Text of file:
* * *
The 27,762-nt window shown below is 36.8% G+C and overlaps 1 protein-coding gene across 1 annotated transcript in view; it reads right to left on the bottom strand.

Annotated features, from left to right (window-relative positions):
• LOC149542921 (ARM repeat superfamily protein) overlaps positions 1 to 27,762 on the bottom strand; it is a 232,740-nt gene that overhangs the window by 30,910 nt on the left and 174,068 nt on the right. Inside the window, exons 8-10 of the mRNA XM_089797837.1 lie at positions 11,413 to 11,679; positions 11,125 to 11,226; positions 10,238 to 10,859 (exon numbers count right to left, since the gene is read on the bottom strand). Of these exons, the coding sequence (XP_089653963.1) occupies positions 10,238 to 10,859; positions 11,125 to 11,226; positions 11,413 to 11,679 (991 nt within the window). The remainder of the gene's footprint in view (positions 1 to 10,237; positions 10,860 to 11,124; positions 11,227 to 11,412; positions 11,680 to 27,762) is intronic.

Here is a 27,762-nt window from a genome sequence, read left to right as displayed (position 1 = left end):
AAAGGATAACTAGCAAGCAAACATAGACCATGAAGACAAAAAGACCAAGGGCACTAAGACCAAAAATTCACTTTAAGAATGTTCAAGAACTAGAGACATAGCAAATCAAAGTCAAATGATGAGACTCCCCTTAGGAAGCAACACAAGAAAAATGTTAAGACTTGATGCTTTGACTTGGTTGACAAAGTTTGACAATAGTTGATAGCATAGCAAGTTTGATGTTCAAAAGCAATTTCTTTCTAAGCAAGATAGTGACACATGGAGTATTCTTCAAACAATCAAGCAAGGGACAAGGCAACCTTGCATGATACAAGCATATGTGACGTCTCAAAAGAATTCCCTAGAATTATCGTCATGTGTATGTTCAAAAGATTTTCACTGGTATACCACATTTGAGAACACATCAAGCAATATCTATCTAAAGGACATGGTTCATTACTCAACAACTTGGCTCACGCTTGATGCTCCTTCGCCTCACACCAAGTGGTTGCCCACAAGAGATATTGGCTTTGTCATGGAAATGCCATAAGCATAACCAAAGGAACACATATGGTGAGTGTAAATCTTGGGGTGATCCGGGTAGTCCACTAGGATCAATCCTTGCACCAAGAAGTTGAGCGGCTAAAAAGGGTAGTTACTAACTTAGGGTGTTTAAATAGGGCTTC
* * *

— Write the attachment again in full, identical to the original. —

The 27,762-nt window shown below is 36.8% G+C and overlaps 1 protein-coding gene across 1 annotated transcript in view; it reads right to left on the bottom strand.

Annotated features, from left to right (window-relative positions):
• LOC149542921 (ARM repeat superfamily protein) overlaps positions 1 to 27,762 on the bottom strand; it is a 232,740-nt gene that overhangs the window by 30,910 nt on the left and 174,068 nt on the right. Inside the window, exons 8-10 of the mRNA XM_089797837.1 lie at positions 11,413 to 11,679; positions 11,125 to 11,226; positions 10,238 to 10,859 (exon numbers count right to left, since the gene is read on the bottom strand). Of these exons, the coding sequence (XP_089653963.1) occupies positions 10,238 to 10,859; positions 11,125 to 11,226; positions 11,413 to 11,679 (991 nt within the window). The remainder of the gene's footprint in view (positions 1 to 10,237; positions 10,860 to 11,124; positions 11,227 to 11,412; positions 11,680 to 27,762) is intronic.

Here is a 27,762-nt window from a genome sequence, read left to right as displayed (position 1 = left end):
AAAGGATAACTAGCAAGCAAACATAGACCATGAAGACAAAAAGACCAAGGGCACTAAGACCAAAAATTCACTTTAAGAATGTTCAAGAACTAGAGACATAGCAAATCAAAGTCAAATGATGAGACTCCCCTTAGGAAGCAACACAAGAAAAATGTTAAGACTTGATGCTTTGACTTGGTTGACAAAGTTTGACAATAGTTGATAGCATAGCAAGTTTGATGTTCAAAAGCAATTTCTTTCTAAGCAAGATAGTGACACATGGAGTATTCTTCAAACAATCAAGCAAGGGACAAGGCAACCTTGCATGATACAAGCATATGTGACGTCTCAAAAGAATTCCCTAGAATTATCGTCATGTGTATGTTCAAAAGATTTTCACTGGTATACCACATTTGAGAACACATCAAGCAATATCTATCTAAAGGACATGGTTCATTACTCAACAACTTGGCTCACGCTTGATGCTCCTTCGCCTCACACCAAGTGGTTGCCCACAAGAGATATTGGCTTTGTCATGGAAATGCCATAAGCATAACCAAAGGAACACATATGGTGAGTGTAAATCTTGGGGTGATCCGGGTAGTCCACTAGGATCAATCCTTGCACCAAGAAGTTGAGCGGCTAAAAAGGGTAGTTACTAACTTAGGGTGTTTAAATAGGGCTTC